The Direct Selling Association (DSA), a lobbying group for the direct sale industry, including multi-level marketing, reported that in 1990 25% of its members used MLM, growing to 77.3% in 1999. Legacy companies such as Avon, Electrolux, Tupperware, and Kirby all originally used single level marketing to sell their goods (the door-to-door salesperson) and later introduced multi-level compensation plans. By 2009, 94.2% of members were using MLM, accounting for 99.6% of sellers, and 97.1% of sales.
A 2009 USA Today article reported that “While earning potential varies by company and sales ability, DSA says the median annual income for those in direct sales is $2,400.” Other studies have shown between 1% and 10% of a company’s representatives making any money at all. A 2011 article reported that Roland Whitsell, a former business professor who spent 40 years researching and teaching the pitfalls of multilevel marketing said “You’d be hard-pressed to find anyone making over $1.50 an hour. The primary product is opportunity; the strongest, most powerful motivational force today is false hope.”
A 2000 FTC Consumer Alert warned: “Steer clear of multilevel marketing plans that pay commissions for recruiting new distributors. They’re actually illegal pyramid schemes. Why is pyramiding dangerous? Because plans that pay commissions for recruiting new distributors inevitably collapse when no new distributors can be recruited. And when a plan collapses, most people – except perhaps those at the very top of the pyramid – end up empty-handed.”
The Federal Trade Commission issued a 1979 decision, in re Amway Corp., in which it indicated that multi-level marketing was not illegal per se in the United States. However, Amway was found guilty of price fixing (by effectively requiring “independent” distributors to sell at the same fixed price) and making exaggerated income claims. In 2010, Amway agreed to a $56 million settlement to a class-action suit alleging fraudulent promises to distributors.
The 2003 book, The Skeptic’s Dictionary, stated that “The vast majority of MLMs are recruiting MLMs, in which participants must recruit aggressively to profit. Based on available data from the companies themselves, the loss rate for recruiting MLMs is approximately 99.9%; i.e., 99.9% of participants lose money after subtracting all expenses, including purchases from the company.” In part, this is because encouraging recruits to further recruit people to compete with leads quickly to market saturation.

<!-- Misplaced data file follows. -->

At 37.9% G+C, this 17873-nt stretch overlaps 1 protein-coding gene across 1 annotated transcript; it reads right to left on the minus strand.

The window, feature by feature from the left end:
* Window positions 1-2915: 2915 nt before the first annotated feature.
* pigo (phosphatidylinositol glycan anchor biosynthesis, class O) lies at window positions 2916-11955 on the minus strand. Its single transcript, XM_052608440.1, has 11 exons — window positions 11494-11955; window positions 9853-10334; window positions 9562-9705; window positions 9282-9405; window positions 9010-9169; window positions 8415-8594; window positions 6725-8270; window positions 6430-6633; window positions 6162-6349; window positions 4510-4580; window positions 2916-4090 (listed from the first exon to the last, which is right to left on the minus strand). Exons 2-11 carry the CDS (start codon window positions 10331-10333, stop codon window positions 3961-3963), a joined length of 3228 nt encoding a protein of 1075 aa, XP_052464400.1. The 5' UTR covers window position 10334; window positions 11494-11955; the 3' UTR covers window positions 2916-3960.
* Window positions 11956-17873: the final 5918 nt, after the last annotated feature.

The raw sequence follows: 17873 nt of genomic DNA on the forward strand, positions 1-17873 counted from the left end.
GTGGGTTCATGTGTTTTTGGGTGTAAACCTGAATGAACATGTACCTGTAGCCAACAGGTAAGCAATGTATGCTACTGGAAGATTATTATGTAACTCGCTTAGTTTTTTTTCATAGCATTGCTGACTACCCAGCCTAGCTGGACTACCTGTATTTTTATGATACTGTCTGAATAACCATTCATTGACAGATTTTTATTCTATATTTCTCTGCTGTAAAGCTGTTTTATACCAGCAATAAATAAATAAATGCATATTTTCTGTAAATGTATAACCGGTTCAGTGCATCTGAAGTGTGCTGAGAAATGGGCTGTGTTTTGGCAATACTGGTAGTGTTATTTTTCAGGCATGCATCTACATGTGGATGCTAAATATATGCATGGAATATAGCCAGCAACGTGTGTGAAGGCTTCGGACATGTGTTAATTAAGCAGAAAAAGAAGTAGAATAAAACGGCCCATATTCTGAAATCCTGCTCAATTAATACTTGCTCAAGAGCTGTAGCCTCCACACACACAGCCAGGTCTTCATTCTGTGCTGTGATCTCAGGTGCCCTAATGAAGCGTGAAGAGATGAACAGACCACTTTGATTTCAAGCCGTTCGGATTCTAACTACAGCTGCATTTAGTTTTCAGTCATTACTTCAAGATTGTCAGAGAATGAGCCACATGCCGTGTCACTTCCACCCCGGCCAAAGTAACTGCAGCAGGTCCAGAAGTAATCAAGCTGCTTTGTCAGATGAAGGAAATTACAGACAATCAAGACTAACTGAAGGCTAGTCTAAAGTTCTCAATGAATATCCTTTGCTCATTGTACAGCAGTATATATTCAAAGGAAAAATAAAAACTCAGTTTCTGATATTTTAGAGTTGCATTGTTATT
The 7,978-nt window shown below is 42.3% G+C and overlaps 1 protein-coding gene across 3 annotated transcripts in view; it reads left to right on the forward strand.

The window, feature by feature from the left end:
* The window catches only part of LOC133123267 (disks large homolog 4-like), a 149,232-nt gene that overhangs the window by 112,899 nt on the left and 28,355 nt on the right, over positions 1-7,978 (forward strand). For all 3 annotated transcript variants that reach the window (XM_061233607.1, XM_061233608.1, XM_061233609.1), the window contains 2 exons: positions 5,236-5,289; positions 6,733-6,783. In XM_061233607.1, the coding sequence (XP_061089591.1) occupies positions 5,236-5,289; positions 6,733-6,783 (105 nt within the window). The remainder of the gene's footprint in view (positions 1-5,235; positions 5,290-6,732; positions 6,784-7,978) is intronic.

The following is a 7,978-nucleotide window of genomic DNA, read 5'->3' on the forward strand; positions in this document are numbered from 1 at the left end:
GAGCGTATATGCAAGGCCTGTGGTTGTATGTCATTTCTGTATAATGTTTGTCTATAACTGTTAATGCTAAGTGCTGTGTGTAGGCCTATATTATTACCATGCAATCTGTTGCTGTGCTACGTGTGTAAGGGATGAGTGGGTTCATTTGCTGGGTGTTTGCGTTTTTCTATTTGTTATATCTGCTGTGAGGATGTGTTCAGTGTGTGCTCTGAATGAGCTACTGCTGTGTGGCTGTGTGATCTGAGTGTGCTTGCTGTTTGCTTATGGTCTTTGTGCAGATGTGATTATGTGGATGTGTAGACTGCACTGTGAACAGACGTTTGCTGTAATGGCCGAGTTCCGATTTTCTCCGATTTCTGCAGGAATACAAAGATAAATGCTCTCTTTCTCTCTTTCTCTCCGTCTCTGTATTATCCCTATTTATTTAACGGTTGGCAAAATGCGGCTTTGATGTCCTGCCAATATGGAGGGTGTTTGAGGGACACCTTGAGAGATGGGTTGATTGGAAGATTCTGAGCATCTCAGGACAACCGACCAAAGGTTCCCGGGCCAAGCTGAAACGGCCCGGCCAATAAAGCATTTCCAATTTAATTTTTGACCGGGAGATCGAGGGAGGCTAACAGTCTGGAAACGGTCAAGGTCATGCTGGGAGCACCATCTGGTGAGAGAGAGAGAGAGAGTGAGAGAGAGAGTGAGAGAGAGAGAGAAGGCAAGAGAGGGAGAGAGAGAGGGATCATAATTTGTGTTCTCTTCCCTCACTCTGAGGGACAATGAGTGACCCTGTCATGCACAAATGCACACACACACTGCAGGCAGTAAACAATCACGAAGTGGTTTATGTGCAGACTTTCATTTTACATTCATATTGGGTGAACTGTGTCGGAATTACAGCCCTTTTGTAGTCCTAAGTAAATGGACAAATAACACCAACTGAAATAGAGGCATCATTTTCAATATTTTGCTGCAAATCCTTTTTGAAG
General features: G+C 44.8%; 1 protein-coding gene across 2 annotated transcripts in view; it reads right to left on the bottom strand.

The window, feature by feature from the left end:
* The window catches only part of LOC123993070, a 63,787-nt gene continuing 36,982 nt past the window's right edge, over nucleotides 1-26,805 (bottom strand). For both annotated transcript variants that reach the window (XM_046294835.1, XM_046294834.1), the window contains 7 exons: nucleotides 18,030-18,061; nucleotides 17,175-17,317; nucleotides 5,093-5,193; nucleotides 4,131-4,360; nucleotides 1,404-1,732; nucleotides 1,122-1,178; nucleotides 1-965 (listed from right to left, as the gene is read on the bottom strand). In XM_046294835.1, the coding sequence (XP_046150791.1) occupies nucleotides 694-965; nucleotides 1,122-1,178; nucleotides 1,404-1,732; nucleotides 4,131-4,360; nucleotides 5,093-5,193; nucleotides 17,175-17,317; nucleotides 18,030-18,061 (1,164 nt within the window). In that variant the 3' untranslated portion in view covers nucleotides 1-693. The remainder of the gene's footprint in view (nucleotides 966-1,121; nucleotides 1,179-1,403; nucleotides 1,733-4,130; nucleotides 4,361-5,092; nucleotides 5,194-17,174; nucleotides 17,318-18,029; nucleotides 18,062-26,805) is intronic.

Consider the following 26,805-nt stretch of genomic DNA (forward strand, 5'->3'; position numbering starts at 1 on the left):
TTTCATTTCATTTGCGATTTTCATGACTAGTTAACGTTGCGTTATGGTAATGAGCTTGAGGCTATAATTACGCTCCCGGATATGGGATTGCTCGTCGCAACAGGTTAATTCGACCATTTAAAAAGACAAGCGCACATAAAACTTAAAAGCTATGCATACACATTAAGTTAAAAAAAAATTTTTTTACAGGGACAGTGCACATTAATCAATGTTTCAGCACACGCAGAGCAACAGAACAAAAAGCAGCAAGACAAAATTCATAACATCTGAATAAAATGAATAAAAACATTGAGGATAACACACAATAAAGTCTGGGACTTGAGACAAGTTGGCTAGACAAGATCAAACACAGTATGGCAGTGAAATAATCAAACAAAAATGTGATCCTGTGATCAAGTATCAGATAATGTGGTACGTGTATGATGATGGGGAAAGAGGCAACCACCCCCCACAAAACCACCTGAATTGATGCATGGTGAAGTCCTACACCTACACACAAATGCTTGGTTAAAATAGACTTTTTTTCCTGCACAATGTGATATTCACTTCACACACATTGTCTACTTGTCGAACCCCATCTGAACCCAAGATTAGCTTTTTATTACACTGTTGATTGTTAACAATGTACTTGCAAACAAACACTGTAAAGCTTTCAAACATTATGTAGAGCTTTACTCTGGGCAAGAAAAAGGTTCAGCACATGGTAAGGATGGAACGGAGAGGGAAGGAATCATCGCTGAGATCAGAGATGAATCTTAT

As in all corporate enterprise, network companies cover the whole spectrum if products, from awful to relatively wholesome, but they are very much rooted in the capitalist, competitive, expansionist, profit-taking worldview which still dominates our culture, defines personal success primarily by income and material wealth, holds unearned income rather than productive work to be the highest aspiration, and fosters unsustainable growth.
The Valley Trade Connection and other alternative currency economies, in my eyes, is not only an alternative to federal currency, but an alternative to business as usual. Network marketing, in my view, is not. The VTC and other outside-the-box models encourage true economic networking: making local connections to foster economic interdependence; increasing the number, diversity, and quality of those interactions; creating the opportunity for non-monetary exchanges and the possibility of a less stratified valuation of personal worth. Consumer cooperatives also foster some of the same values as well as the democratization of the transfer of goods and services.
Network marketing schemes are, on the other hand, promulgated by large, centralized corporations employing an independent sales staff (the distributors) which receive no employee benefits; and, by design, offer products at inflated prices with as much as 60% going for sales incentives and commissions in addition to the company’s profits.
Though some of the companies are relatively “green” and socially-conscious, they are no different in structure or purpose from any corporation, even if they are like the better of the traditional corporate models, such as Ben & Jerry’s (before they sold out to corporate America).
What I see the VTC and the variety of alternative economic agreements contributing to in a small but important way, is a shift in paradigm: a return to small-scale and locally-responsible economics informed by a forward-looking vision of a respectful and sustainable community in which members live better with less and create each economic interaction to meet the unique needs of the parties. The industrial paradigm offers a fixed product with terms dictated by the seller (sign on the bottom line if you want to play the game), while a paradigm of mutual integrity offers an individually-crafted exchange that is determined by – and acceptable to – all parties.
In the extraordinarily fluid society that has been created by the extreme mobility of capital, we have lost a sense of place – a sense of rootedness on the Earth which sustains us – and in a community which nurtures and protects us.
Real security comes not from income or material wealth – all indigenous cultures knew this – but from the strong filaments of connection that we spin into life-affirming webworks as part of the larger web of creation into which we have been spun.
Let us not be misled into mistaking an abstract approximation – a money-generating network of top-down consumer/distributors – for the true web of life. We have too long worshiped at the altars of such false gods, and it is becoming abundantly obvious to many of us that simply painting a fresh coat on those old idols will not carry us into the new millennium.